Espresso: Piping Hot?

About a month ago, MacRabbit launched their new web editing tool, Espresso, a full-featured text editor, configurable and customizable to all sorts of languages, plus the wonderful Live Preview feature of their fantastic CSSEdit. Espresso also purports a fully functional FTP client and some pretty robust tools for keeping local and remote copies in sync.

Lucky for me, Espresso was included in the MacHeist bundle, so I have a full copy! Here's my run-down of how it stacks up against the other two giants of the Mac text-editing world, Coda and TextMate (both of which I use a lot).

Editing Text

Espresso's Navigator
The Espresso Navigator

As a pure text editor, Espresso excels. It's at least the equal of TextMate for many languages (especially HTML). It's easily extensible to additional languages with plugins called "sugars," and there's a wide array of them available already, if not better. It's clear that navigating through complex HTML structures was a key challenge MacRabbit aimed to solve, and their Navigator gives you a foldable view of the whole file tree really elegantly. The CSS Navigator is identical to the one in CSSEdit (no surprise there); sadly, the navigator rapidly becomes useless in other languages, failing even to identify Javascript functions. It does identify comments, so as long as you comment your documents intelligently you'll still get something out of it.

Espresso's also very good about intelligent code completion; unlike TextMate (and like Coda), Espresso is very forward about prompting you for your code. I'm particularly appreciative of it's tag closing—Coda handles this by automatically adding the close tag when you finish the open tag, which is annoying. TextMate relegates it to a contorted shortcut. In Espresso, when you type '</', it closes the last open tag. Clean and elegant.

Espresso's support for regex, though, really blew me away. Espresso gives you live search results as you type, highlighting everything in your document that matches the search, so you can see, live, as you change your regex how that effects your results, making it super easy to see if you're picking up the things you want to. Brilliant execution here.

Espresso Regex
Regex searching in Espresso

There are two things that annoy me about Espresso as a text editor. First, that it doesn't automate tab stops, even a little. If you start typing a function, it won't bother to indent the next line. Annoyingly, I think this is a limitation of the application itself, as it doesn't even automate tabbing in the (third-party) Python sugar. (It will, at least, preserve tabs from the previous line.)

Second, somewhat surprisingly, its CSS has a major bug. It auto-fills properties (e.g. "display"), but not values (e.g. "inline"), because when you autofill the property it adds a semicolon to end the line automatically, which frustrates the second part of the autofill. (Delete the semicolon and the autofill menu pops right up.)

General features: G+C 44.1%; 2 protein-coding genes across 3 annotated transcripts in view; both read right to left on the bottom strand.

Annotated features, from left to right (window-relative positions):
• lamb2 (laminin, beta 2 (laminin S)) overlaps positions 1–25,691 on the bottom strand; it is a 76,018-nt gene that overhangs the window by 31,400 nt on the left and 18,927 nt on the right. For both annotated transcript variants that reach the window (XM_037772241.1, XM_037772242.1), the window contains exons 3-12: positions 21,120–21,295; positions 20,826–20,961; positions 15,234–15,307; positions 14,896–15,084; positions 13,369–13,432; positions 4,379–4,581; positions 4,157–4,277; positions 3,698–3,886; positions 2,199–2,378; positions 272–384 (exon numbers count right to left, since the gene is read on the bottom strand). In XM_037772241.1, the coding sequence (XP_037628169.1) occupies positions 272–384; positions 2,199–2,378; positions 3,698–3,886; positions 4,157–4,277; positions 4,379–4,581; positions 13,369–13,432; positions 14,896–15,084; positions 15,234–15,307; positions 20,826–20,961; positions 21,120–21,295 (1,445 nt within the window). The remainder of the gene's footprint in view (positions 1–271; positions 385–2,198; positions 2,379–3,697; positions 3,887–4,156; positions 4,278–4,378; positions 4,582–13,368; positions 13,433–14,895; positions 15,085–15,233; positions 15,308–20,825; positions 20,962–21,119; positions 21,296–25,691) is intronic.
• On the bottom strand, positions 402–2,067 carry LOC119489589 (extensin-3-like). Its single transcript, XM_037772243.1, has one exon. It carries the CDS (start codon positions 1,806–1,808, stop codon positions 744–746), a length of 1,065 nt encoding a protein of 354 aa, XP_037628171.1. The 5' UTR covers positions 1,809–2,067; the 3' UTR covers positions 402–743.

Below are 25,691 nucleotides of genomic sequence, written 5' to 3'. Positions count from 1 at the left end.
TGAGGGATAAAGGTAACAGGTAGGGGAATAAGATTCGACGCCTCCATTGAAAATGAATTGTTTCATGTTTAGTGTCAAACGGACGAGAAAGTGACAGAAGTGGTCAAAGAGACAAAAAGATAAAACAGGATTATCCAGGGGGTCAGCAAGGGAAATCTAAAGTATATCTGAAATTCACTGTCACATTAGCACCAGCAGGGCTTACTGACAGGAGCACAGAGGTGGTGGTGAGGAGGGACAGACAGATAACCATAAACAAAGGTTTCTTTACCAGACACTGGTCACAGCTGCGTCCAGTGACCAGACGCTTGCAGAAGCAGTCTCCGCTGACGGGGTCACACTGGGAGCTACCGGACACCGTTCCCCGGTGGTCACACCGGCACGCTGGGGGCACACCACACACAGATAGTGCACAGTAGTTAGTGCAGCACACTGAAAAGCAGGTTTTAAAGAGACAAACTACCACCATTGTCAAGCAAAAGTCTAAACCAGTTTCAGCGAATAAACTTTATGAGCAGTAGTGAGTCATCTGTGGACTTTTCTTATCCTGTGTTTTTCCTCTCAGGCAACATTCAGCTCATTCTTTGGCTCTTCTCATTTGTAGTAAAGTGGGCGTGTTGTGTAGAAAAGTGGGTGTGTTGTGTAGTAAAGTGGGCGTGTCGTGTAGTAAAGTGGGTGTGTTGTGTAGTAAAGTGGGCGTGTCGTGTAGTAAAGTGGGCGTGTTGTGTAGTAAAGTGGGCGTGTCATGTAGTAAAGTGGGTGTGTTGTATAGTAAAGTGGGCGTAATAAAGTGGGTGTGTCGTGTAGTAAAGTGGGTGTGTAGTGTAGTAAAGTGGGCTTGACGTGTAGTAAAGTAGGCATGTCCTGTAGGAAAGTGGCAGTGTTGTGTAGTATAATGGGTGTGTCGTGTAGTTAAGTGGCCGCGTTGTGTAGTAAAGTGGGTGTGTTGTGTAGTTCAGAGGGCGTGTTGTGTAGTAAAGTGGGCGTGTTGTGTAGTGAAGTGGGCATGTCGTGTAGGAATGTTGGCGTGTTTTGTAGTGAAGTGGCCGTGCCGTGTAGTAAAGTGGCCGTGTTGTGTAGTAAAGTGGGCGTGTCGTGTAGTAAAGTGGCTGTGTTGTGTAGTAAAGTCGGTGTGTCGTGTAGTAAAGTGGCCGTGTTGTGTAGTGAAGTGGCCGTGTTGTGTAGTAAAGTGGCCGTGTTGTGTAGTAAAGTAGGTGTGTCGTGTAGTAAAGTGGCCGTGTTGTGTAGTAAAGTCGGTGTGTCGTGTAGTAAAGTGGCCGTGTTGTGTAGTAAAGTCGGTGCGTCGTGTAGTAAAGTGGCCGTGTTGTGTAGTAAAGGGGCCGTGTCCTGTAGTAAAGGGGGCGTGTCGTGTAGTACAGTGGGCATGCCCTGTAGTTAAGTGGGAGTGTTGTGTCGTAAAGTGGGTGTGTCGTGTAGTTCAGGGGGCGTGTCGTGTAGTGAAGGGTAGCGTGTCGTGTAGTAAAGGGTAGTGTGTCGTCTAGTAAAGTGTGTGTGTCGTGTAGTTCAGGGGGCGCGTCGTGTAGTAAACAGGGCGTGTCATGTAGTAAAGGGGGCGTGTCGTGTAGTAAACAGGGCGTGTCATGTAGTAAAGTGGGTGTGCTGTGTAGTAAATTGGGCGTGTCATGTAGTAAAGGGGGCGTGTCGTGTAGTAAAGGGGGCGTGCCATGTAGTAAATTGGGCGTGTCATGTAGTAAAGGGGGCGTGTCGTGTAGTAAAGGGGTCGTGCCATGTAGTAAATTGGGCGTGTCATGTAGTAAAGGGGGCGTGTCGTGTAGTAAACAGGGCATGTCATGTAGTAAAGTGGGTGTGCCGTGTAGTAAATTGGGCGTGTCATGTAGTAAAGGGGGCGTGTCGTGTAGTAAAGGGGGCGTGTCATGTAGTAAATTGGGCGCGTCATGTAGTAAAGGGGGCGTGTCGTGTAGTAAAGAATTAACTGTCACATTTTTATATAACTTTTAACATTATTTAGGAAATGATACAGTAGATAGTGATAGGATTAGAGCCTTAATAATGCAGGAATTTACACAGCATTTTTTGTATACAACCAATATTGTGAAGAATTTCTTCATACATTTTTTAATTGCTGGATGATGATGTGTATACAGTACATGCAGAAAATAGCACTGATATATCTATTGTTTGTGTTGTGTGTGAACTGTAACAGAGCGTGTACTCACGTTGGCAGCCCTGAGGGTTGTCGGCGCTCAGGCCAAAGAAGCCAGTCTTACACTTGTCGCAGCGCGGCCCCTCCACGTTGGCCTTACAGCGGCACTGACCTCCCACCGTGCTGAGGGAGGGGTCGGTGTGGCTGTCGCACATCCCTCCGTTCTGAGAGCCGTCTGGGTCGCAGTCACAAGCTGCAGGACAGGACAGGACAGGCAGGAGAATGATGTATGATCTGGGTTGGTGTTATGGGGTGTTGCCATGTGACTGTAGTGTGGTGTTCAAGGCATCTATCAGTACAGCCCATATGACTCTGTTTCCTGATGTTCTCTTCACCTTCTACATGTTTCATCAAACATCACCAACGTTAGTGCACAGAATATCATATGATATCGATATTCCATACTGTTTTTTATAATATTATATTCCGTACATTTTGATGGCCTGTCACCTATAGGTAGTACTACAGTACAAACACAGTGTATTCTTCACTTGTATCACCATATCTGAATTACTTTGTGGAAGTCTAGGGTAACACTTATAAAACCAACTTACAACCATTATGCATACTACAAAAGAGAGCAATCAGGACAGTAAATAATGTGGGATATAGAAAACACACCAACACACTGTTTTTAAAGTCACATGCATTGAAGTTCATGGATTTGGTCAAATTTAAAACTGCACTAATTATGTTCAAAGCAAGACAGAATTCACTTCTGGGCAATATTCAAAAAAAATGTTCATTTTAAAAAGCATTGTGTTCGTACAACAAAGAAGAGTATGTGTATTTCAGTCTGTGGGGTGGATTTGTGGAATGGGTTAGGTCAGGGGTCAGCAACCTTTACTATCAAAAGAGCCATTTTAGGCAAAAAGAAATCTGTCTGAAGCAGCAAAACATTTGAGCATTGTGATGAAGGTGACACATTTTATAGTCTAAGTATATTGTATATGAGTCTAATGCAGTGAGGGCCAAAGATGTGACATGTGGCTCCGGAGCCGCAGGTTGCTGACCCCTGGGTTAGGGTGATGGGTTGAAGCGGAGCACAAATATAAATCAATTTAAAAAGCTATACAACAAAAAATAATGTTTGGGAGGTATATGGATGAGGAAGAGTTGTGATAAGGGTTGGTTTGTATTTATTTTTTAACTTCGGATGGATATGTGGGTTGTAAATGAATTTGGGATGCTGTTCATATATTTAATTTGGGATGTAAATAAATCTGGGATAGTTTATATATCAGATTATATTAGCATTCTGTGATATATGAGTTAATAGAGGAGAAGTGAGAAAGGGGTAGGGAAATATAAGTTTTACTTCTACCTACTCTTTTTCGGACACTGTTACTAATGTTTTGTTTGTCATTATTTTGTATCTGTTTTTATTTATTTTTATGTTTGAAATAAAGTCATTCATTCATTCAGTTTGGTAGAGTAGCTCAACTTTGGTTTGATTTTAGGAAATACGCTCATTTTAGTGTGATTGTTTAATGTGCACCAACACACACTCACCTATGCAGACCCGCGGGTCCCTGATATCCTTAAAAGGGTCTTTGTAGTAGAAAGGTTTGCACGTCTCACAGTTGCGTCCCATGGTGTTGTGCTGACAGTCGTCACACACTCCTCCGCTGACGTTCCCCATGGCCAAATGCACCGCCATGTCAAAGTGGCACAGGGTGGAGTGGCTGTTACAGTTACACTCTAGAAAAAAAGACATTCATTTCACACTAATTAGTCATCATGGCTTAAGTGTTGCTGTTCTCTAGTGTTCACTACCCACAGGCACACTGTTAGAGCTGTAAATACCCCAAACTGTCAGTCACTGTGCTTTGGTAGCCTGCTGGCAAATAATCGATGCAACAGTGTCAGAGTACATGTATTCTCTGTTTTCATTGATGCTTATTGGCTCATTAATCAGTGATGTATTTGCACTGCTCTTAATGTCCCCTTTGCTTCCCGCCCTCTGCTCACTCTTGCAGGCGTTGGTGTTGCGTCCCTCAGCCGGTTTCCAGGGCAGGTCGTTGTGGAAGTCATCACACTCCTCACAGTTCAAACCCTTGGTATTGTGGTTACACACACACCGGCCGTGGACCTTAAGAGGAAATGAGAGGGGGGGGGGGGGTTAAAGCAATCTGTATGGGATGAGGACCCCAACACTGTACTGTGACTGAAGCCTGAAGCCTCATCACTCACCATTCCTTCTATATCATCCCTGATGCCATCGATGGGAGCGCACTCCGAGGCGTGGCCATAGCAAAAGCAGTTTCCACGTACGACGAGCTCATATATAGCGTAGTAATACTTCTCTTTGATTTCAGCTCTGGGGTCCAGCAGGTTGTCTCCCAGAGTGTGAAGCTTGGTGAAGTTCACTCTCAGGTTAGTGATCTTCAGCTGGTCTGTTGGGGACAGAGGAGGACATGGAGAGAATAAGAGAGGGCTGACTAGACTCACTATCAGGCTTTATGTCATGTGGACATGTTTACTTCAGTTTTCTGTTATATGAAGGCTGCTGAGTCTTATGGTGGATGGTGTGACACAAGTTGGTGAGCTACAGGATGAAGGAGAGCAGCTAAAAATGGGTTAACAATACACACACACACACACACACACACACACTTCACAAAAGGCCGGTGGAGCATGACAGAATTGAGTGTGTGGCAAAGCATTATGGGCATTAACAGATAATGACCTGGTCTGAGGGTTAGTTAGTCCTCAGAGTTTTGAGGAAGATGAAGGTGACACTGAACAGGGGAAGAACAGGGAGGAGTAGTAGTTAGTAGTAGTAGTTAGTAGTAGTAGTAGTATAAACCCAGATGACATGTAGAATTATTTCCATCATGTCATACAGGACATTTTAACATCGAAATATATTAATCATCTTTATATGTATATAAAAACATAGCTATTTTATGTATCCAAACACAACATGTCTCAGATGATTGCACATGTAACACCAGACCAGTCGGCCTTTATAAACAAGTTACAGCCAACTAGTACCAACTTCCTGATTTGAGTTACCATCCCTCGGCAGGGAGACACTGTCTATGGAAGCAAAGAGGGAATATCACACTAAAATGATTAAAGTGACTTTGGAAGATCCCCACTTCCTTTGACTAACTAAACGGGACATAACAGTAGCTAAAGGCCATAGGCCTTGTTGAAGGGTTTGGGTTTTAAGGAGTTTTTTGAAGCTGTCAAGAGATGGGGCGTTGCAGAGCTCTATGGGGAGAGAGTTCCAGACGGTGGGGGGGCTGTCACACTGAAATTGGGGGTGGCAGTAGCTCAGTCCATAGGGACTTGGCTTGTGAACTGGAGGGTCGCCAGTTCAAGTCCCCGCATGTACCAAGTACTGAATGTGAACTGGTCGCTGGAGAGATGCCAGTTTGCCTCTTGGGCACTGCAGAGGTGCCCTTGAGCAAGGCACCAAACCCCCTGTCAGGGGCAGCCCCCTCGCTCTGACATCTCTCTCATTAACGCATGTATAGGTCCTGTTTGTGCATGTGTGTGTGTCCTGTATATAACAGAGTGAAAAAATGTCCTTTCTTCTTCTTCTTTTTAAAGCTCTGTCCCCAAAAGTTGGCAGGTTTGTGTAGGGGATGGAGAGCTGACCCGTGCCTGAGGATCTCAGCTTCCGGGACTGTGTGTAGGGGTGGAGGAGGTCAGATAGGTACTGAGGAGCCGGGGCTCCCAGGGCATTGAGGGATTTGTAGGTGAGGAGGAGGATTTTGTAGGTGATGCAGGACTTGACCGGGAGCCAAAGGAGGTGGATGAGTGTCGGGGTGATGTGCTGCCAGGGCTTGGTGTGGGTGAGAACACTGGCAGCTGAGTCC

In all, Espresso may have become my favorite text editor, though there are still a number of things TextMate has on it (for example, in-program validation, code-tidying, and much better support for Ruby).

Live Preview

Unfortunately, past the text editor, Espresso falls apart very quickly. The vaunted Live Preview (brilliant in CSSEdit) is virtually worthless here. You've got no tools to search deep into your CSS files based on elements you're looking at -- you've got no way to explore your DOM at all, actually, as it lacks anything like CSSEdit's X-Ray feature or Firebug's "inspect."

Moreover, it also lacks a Javascript debugger, and since Espresso, unlike Coda, doesn't know where to find your files in a browser, it can't refresh its preview whenever you write the file. If you are working with a database-driven app or anything that involves server-side coding, you'll have to reload every time you save, for anything but overridden CSS.

Remote Issues

Espresso also includes an FTP client and features for keeping local and remote copies of your file in sync. However, lacking any form of version control, it often fails to catch when files have changed. You can edit files directly on the server, but this functionality is hidden a bit. You have to enter "browse" mode in the connection palette and open the file from there, and then it'll pop into your workspace with a little cloud next to it.

You can also use the "quick publish" feature, which writes local files to the server whenever you save them. This is fantastic -- but you can't make it the default behavior. You have to set it individually for each file you're working on. Even more annoying, it doesn't remember your quick publish setting if you close the file and open it again. I end up setting and re-setting this a lot.

Espresso's FTP also lacks Coda's ability to open files in other programs. You can't, for example, open a remote file in CSSEdit or TextMate or Photoshop and have it write it to the server whenever it's saved. You could, of course, use Transmit, but that sort of defeats the point of one-app editing.

Final Thoughts

In general, I think Espresso is a great start. The places where they've put their design muscle into it shine, beautifully. The text editor is excellent and nearly as fully featured as TextMate, and even better for core languages of the web (HTML, Javascript, CSS). But as soon as you try to go beyond that, you run into the limits of what the folks at MacRabbit have created.

I have high hopes for version 2, but in the meantime, Espresso's just not quite ready to replace the more mature products out there already.